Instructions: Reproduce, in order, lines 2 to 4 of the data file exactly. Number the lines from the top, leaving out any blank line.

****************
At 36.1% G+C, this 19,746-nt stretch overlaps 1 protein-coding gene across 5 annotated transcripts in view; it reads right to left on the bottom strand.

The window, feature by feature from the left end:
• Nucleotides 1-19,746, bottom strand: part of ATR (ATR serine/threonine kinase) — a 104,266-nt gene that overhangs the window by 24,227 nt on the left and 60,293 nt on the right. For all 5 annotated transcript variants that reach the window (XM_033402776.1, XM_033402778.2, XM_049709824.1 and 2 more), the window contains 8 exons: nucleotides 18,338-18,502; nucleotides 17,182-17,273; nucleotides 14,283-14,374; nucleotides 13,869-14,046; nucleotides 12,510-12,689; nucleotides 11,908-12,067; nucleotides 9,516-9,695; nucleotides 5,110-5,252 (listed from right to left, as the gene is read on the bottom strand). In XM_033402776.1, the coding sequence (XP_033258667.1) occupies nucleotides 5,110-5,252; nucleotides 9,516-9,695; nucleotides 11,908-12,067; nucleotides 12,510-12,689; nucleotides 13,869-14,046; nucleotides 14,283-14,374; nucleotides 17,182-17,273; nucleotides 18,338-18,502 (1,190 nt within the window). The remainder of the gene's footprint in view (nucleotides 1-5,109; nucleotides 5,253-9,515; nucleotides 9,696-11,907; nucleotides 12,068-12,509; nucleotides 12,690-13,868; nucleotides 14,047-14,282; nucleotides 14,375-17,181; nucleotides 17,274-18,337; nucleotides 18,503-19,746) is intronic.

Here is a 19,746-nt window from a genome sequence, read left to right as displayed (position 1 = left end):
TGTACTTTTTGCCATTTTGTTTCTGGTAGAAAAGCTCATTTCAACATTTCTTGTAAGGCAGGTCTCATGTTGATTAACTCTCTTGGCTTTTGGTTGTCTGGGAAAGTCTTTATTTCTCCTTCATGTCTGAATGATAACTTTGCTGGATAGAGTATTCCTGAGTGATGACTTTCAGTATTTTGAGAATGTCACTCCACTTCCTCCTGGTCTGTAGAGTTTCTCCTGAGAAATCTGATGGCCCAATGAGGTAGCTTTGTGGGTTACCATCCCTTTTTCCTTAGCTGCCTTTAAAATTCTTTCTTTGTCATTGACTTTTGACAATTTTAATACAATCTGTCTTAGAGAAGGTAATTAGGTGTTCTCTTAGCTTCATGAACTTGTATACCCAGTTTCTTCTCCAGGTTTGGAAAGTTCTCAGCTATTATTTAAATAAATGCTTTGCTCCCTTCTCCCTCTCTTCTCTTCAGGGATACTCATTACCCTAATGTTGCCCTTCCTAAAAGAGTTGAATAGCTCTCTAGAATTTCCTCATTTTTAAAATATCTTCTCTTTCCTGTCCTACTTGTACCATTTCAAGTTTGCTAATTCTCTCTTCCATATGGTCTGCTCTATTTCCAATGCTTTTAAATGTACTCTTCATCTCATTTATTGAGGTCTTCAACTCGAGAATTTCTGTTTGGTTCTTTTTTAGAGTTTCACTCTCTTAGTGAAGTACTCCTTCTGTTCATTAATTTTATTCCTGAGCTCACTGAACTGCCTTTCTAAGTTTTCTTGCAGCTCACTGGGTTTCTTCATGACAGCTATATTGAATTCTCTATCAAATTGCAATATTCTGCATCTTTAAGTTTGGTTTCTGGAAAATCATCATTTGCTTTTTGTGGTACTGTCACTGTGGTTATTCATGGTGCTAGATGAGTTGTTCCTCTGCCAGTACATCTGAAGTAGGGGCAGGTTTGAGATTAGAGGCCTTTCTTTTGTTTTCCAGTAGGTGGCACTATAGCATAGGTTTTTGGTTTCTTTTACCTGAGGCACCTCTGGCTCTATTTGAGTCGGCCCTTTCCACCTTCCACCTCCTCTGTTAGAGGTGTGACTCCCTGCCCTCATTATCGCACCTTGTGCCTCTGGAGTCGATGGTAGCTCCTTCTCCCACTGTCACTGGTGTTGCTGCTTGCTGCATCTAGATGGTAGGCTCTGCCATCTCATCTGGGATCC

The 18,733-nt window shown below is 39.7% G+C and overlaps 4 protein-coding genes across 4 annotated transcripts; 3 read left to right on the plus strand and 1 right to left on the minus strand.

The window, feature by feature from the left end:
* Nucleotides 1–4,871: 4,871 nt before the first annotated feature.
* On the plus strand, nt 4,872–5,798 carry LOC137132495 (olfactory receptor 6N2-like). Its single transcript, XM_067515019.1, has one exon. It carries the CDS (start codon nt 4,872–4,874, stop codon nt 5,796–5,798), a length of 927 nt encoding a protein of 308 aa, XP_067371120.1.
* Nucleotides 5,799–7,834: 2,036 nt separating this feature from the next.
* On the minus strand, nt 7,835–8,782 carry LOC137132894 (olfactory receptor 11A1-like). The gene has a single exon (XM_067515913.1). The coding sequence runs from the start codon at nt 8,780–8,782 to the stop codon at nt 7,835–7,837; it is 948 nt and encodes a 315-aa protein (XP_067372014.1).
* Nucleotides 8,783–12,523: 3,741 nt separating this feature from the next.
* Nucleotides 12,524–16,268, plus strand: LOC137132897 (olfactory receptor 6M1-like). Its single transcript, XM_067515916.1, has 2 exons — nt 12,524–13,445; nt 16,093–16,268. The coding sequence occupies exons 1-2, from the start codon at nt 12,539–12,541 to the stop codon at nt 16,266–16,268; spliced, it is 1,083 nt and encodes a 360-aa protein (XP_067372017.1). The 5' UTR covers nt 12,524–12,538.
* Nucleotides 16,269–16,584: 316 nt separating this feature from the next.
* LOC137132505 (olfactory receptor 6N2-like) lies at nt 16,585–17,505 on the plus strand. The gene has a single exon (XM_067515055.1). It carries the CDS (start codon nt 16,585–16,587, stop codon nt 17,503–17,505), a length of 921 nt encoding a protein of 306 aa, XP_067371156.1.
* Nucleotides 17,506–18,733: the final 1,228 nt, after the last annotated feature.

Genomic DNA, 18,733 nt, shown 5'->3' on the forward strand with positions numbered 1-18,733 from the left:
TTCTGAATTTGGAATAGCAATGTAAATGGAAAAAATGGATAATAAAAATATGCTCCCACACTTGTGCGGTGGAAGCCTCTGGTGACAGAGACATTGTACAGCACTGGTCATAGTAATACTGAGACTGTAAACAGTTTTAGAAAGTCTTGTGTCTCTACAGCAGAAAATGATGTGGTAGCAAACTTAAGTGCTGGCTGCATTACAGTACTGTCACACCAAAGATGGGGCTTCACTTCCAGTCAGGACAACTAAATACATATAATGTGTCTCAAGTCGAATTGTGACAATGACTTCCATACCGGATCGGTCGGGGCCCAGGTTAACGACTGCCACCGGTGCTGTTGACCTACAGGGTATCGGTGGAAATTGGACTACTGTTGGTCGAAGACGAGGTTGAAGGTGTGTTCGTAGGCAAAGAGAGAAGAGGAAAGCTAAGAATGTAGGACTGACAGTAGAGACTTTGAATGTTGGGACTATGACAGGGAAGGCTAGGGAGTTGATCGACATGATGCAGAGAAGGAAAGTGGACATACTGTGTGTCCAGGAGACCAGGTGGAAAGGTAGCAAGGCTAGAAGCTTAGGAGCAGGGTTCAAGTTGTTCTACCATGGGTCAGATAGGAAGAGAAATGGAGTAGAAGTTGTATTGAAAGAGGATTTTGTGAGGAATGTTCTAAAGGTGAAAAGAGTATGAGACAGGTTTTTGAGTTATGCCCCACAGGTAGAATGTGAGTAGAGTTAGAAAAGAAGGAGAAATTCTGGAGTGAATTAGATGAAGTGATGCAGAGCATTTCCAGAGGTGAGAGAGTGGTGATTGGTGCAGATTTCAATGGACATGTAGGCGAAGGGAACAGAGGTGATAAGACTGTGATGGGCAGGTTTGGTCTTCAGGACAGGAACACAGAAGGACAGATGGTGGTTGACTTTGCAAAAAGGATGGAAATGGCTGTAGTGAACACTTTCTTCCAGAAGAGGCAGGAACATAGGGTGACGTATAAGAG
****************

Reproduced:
The window, feature by feature from the left end:
• Nucleotides 1-19,746, bottom strand: part of ATR (ATR serine/threonine kinase) — a 104,266-nt gene that overhangs the window by 24,227 nt on the left and 60,293 nt on the right. For all 5 annotated transcript variants that reach the window (XM_033402776.1, XM_033402778.2, XM_049709824.1 and 2 more), the window contains 8 exons: nucleotides 18,338-18,502; nucleotides 17,182-17,273; nucleotides 14,283-14,374; nucleotides 13,869-14,046; nucleotides 12,510-12,689; nucleotides 11,908-12,067; nucleotides 9,516-9,695; nucleotides 5,110-5,252 (listed from right to left, as the gene is read on the bottom strand). In XM_033402776.1, the coding sequence (XP_033258667.1) occupies nucleotides 5,110-5,252; nucleotides 9,516-9,695; nucleotides 11,908-12,067; nucleotides 12,510-12,689; nucleotides 13,869-14,046; nucleotides 14,283-14,374; nucleotides 17,182-17,273; nucleotides 18,338-18,502 (1,190 nt within the window). The remainder of the gene's footprint in view (nucleotides 1-5,109; nucleotides 5,253-9,515; nucleotides 9,696-11,907; nucleotides 12,068-12,509; nucleotides 12,690-13,868; nucleotides 14,047-14,282; nucleotides 14,375-17,181; nucleotides 17,274-18,337; nucleotides 18,503-19,746) is intronic.

Here is a 19,746-nt window from a genome sequence, read left to right as displayed (position 1 = left end):